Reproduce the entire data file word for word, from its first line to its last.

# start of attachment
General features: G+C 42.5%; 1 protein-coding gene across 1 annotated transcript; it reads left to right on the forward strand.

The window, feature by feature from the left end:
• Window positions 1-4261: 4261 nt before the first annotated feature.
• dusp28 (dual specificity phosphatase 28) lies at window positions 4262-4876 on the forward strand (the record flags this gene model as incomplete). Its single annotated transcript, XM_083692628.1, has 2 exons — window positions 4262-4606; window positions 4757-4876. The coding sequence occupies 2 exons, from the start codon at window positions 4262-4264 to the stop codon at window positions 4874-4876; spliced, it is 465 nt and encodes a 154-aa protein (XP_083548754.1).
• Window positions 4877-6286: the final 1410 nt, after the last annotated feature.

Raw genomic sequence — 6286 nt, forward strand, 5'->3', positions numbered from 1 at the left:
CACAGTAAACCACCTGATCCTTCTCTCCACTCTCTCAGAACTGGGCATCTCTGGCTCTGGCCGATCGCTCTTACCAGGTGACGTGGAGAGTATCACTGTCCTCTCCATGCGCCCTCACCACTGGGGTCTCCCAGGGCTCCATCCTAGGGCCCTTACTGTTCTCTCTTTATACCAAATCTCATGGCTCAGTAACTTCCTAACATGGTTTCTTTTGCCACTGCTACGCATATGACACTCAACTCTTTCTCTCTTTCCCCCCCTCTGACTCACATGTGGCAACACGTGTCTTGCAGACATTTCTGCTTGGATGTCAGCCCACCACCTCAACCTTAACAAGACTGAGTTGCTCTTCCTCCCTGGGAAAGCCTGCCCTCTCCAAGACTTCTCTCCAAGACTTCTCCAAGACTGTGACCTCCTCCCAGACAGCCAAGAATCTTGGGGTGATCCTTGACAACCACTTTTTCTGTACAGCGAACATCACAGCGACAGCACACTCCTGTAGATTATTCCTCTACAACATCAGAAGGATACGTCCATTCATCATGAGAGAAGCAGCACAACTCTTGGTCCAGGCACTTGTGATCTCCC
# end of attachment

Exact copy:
General features: G+C 42.5%; 1 protein-coding gene across 1 annotated transcript; it reads left to right on the forward strand.

The window, feature by feature from the left end:
• Window positions 1-4261: 4261 nt before the first annotated feature.
• dusp28 (dual specificity phosphatase 28) lies at window positions 4262-4876 on the forward strand (the record flags this gene model as incomplete). Its single annotated transcript, XM_083692628.1, has 2 exons — window positions 4262-4606; window positions 4757-4876. The coding sequence occupies 2 exons, from the start codon at window positions 4262-4264 to the stop codon at window positions 4874-4876; spliced, it is 465 nt and encodes a 154-aa protein (XP_083548754.1).
• Window positions 4877-6286: the final 1410 nt, after the last annotated feature.

Raw genomic sequence — 6286 nt, forward strand, 5'->3', positions numbered from 1 at the left:
CACAGTAAACCACCTGATCCTTCTCTCCACTCTCTCAGAACTGGGCATCTCTGGCTCTGGCCGATCGCTCTTACCAGGTGACGTGGAGAGTATCACTGTCCTCTCCATGCGCCCTCACCACTGGGGTCTCCCAGGGCTCCATCCTAGGGCCCTTACTGTTCTCTCTTTATACCAAATCTCATGGCTCAGTAACTTCCTAACATGGTTTCTTTTGCCACTGCTACGCATATGACACTCAACTCTTTCTCTCTTTCCCCCCCTCTGACTCACATGTGGCAACACGTGTCTTGCAGACATTTCTGCTTGGATGTCAGCCCACCACCTCAACCTTAACAAGACTGAGTTGCTCTTCCTCCCTGGGAAAGCCTGCCCTCTCCAAGACTTCTCTCCAAGACTTCTCCAAGACTGTGACCTCCTCCCAGACAGCCAAGAATCTTGGGGTGATCCTTGACAACCACTTTTTCTGTACAGCGAACATCACAGCGACAGCACACTCCTGTAGATTATTCCTCTACAACATCAGAAGGATACGTCCATTCATCATGAGAGAAGCAGCACAACTCTTGGTCCAGGCACTTGTGATCTCCC